starting strongside linebacker. But last week he lost his spot to
According to Chicago coach Dick Jauron, Urlacher was making too
many mental mistakes and getting caught out of position too
often. He wasn't neutralizing tight ends. "I'm struggling a
little bit, and Rosevelt's playing better," a humbled Urlacher
said last Friday after the Bears closed their preseason with a
34-28 loss to the Titans. "In college I basically just had to fly
around. But this game is 90 percent mental for me right now."
Urlacher smiled ruefully when it was mentioned that what had made
him so marketable coming out of college--his versatility--is what
is hurting him. "Playing all those positions was good for the
team and good to showcase me," he says. "But it's bad for me now.
I wished I'd have played linebacker [full time] in college."
Time to Bring Back Slash
One day in late July, at Steelers training camp in Latrobe, Pa.,
Kordell Stewart had a remarkable practice. He hit receivers from
the pocket. He hit receivers on the run. He pointed out mistakes
to young wideouts Plaxico Burress and Troy Edwards. Just before
the end of drills, offensive coordinator Kevin Gilbride set up a
trash can on the goal line and had his four quarterbacks line up
at the 45-yard line. The objective in the Hail Mary exercise: Hit
the can or get the ball in it. Going first, Stewart dropped a
rainbow in the can. The other three quarterbacks threw a total of
15 balls but didn't come close.
After practice an observer told coach Bill Cowher that Stewart
seemed to be on his game. "He's having a good camp," Cowher said.
"But let's see what happens when he gets booed at home."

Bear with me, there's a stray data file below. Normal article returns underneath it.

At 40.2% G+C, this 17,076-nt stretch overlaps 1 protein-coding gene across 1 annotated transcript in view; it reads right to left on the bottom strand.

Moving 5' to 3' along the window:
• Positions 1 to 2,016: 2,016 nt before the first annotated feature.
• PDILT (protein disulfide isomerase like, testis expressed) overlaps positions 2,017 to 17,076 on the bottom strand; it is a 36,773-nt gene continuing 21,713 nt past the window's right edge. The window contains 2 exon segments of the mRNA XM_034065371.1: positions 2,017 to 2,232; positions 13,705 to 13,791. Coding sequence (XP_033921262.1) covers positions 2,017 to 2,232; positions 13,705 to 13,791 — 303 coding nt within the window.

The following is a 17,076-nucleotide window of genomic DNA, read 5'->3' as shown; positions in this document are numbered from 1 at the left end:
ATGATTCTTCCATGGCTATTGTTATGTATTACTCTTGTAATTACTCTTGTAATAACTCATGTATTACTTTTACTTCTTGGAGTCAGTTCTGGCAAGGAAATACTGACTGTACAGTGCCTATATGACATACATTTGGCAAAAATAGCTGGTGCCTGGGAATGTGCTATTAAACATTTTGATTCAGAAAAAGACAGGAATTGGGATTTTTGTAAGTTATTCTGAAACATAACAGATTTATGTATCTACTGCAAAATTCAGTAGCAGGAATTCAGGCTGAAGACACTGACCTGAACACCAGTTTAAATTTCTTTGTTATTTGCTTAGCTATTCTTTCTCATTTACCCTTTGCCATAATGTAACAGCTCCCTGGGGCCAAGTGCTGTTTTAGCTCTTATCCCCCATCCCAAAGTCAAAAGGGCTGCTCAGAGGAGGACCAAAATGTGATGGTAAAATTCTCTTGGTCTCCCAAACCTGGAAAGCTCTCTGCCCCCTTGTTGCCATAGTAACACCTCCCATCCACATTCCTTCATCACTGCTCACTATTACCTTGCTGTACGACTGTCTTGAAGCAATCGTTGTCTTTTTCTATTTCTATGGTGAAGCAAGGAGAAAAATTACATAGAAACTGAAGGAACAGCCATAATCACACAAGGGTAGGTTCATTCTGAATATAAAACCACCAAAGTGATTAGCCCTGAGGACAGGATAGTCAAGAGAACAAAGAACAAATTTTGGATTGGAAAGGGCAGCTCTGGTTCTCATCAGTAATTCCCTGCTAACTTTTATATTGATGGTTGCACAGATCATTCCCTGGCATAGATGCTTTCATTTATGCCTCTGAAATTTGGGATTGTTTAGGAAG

On Monday, after watching Stewart struggle through a preseason in
which he completed only 35% of his passes, Cowher named Kent
Graham his starter. Why has Stewart struggled the past two
seasons? Pittsburgh has tried to make him a classic drop-back
quarterback, which he is not; he can't handle media and fan
criticism; and, says a friend of Stewart's, the quarterback
doesn't think the coaches have supported him as much as they
The Steelers should do Stewart and themselves a favor and go back
to using him in the running-receiving-passing role that earned
him his nickname, Slash, in 1995.
Last year Colts wideout Marvin Harrison caught 115 passes, 53
more than any other player on the team. This season quarterback
Peyton Manning would like to spread things around more, with
Harrison, running back Edgerrin James, tight end Ken Dilger and
wide receiver Terrence Wilkins each catching 75 to 90 passes....
The Jaguars pursued Cowboys right tackle Erik Williams hard this
summer to replace the injured Leon Searcy, but talks ended when
Dallas owner Jerry Jones demanded that Jacksonville's
first-round draft pick in 2001 be included in any deal. The
Cowboys don't have a first-round choice next year, having sent
it to the Seahawks in a trade for wideout Joey Galloway....
Ravens tight ends Shannon Sharpe and Ben Coates had such
impressive camps that coach Brian Billick plans to play the pair
in tandem about 50% of the time. "And there will be plays,"
Billick says, "where they'll both line up as wide receivers."...
Survivors: Ronney Jenkins, a rookie free-agent running back out
of Northern Arizona who lost one kidney after a bike accident at
the age of six, fought his way onto the Chargers' roster. In
Green Bay, rookie free agent Herbert (Whisper) Goodman climbed
over a handful of more highly rated running backs to make the
team. Goodman, out of Graceland University in Lamoni, Iowa,
played only one year of high school ball, and that was in
relative obscurity after Hurricane Andrew ravaged his hometown
of Homestead, Fla.